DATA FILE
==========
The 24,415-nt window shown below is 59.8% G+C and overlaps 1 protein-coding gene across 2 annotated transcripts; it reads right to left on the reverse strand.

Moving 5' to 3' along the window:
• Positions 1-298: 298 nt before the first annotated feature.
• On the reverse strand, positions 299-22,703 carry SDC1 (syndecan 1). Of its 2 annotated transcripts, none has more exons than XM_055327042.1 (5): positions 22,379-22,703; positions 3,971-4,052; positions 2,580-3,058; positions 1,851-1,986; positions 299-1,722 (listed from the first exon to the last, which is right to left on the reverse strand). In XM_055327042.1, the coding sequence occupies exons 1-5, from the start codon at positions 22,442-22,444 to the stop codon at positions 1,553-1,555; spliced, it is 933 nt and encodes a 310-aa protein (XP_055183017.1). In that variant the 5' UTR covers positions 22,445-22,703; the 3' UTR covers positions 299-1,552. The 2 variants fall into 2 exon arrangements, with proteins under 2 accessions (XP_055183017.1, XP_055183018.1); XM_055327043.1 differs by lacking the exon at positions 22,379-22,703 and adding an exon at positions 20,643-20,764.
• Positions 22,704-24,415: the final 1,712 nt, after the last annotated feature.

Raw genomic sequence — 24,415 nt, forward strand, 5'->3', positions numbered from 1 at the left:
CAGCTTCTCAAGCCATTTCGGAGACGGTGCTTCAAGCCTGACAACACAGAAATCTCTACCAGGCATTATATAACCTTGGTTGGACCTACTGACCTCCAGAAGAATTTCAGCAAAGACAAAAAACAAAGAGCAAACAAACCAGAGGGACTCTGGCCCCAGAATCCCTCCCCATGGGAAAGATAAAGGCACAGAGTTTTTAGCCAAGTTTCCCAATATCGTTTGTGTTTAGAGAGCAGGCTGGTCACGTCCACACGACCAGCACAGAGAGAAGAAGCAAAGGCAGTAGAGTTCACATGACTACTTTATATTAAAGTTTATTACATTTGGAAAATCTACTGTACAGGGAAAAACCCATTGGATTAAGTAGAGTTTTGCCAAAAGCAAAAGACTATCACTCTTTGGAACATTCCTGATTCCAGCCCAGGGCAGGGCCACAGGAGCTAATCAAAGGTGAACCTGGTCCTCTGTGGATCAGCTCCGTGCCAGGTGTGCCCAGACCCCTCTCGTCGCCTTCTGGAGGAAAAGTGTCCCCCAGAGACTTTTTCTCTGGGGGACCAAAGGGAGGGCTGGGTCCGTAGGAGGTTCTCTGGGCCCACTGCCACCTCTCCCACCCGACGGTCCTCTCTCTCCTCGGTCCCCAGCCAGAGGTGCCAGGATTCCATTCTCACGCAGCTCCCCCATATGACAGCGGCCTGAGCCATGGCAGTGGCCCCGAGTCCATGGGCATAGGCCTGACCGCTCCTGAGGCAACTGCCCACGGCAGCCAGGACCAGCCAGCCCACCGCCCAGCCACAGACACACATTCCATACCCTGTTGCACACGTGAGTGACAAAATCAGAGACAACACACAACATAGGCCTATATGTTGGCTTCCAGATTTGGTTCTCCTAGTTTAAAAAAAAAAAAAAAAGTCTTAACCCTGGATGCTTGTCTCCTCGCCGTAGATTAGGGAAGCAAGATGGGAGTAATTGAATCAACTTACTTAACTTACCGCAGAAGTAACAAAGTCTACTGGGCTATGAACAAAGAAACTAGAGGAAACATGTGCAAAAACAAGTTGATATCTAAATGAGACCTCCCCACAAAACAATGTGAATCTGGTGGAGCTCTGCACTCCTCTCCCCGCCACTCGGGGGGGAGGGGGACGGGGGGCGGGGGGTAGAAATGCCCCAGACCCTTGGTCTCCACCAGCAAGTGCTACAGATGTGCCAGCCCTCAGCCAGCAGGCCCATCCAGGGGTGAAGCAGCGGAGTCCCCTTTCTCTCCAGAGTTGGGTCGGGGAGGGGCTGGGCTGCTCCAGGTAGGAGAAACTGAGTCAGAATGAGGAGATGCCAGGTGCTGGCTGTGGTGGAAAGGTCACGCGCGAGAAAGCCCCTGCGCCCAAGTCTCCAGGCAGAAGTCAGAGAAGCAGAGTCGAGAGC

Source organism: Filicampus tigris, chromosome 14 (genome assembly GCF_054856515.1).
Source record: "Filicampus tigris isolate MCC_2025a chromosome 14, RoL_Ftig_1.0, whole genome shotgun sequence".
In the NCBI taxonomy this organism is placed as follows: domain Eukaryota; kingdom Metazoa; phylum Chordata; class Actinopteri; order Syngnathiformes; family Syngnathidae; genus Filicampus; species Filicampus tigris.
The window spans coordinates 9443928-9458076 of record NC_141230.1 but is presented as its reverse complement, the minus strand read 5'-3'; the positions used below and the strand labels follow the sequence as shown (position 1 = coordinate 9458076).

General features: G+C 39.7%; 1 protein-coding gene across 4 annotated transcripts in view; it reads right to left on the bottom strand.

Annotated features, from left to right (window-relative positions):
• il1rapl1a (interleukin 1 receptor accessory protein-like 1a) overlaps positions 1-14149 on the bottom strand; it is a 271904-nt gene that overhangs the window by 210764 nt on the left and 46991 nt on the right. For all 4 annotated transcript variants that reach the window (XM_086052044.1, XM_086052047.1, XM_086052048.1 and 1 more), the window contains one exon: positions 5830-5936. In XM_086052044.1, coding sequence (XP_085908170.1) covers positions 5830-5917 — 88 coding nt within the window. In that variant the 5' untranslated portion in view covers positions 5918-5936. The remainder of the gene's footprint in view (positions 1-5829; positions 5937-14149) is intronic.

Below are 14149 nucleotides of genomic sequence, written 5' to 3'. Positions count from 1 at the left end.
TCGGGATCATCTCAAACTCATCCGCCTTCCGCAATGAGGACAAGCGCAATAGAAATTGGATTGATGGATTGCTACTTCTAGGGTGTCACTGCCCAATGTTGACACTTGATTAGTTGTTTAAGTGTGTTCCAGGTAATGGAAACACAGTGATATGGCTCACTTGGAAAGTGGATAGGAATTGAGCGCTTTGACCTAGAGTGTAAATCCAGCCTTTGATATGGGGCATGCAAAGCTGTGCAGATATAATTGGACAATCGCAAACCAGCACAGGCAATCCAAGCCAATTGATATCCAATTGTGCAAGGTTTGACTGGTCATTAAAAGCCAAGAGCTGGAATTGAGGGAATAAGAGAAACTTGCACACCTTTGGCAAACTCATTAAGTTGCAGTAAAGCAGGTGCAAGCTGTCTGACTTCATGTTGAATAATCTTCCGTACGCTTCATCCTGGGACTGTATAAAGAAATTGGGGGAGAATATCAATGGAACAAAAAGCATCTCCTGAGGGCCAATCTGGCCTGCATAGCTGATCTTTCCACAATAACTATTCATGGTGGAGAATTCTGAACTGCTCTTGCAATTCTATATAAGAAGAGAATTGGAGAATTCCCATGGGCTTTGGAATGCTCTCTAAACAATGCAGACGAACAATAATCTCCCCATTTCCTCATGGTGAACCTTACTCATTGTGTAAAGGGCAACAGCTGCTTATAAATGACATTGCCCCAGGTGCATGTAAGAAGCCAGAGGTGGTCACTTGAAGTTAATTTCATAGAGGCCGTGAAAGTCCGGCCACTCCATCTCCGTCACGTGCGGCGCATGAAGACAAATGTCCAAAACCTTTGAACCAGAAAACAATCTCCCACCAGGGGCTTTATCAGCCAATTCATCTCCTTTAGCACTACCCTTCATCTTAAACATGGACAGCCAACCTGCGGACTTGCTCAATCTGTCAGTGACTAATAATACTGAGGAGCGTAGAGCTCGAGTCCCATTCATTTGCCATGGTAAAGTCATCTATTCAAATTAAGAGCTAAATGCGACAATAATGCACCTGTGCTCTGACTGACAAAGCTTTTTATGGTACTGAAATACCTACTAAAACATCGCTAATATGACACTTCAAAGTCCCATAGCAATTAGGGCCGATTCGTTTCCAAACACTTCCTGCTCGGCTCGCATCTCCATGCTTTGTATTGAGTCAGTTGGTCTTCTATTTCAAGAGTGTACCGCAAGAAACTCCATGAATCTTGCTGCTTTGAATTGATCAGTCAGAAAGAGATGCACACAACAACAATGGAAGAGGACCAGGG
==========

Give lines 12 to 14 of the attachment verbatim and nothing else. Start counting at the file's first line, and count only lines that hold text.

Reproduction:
General features: G+C 39.7%; 1 protein-coding gene across 4 annotated transcripts in view; it reads right to left on the bottom strand.

Annotated features, from left to right (window-relative positions):
• il1rapl1a (interleukin 1 receptor accessory protein-like 1a) overlaps positions 1-14149 on the bottom strand; it is a 271904-nt gene that overhangs the window by 210764 nt on the left and 46991 nt on the right. For all 4 annotated transcript variants that reach the window (XM_086052044.1, XM_086052047.1, XM_086052048.1 and 1 more), the window contains one exon: positions 5830-5936. In XM_086052044.1, coding sequence (XP_085908170.1) covers positions 5830-5917 — 88 coding nt within the window. In that variant the 5' untranslated portion in view covers positions 5918-5936. The remainder of the gene's footprint in view (positions 1-5829; positions 5937-14149) is intronic.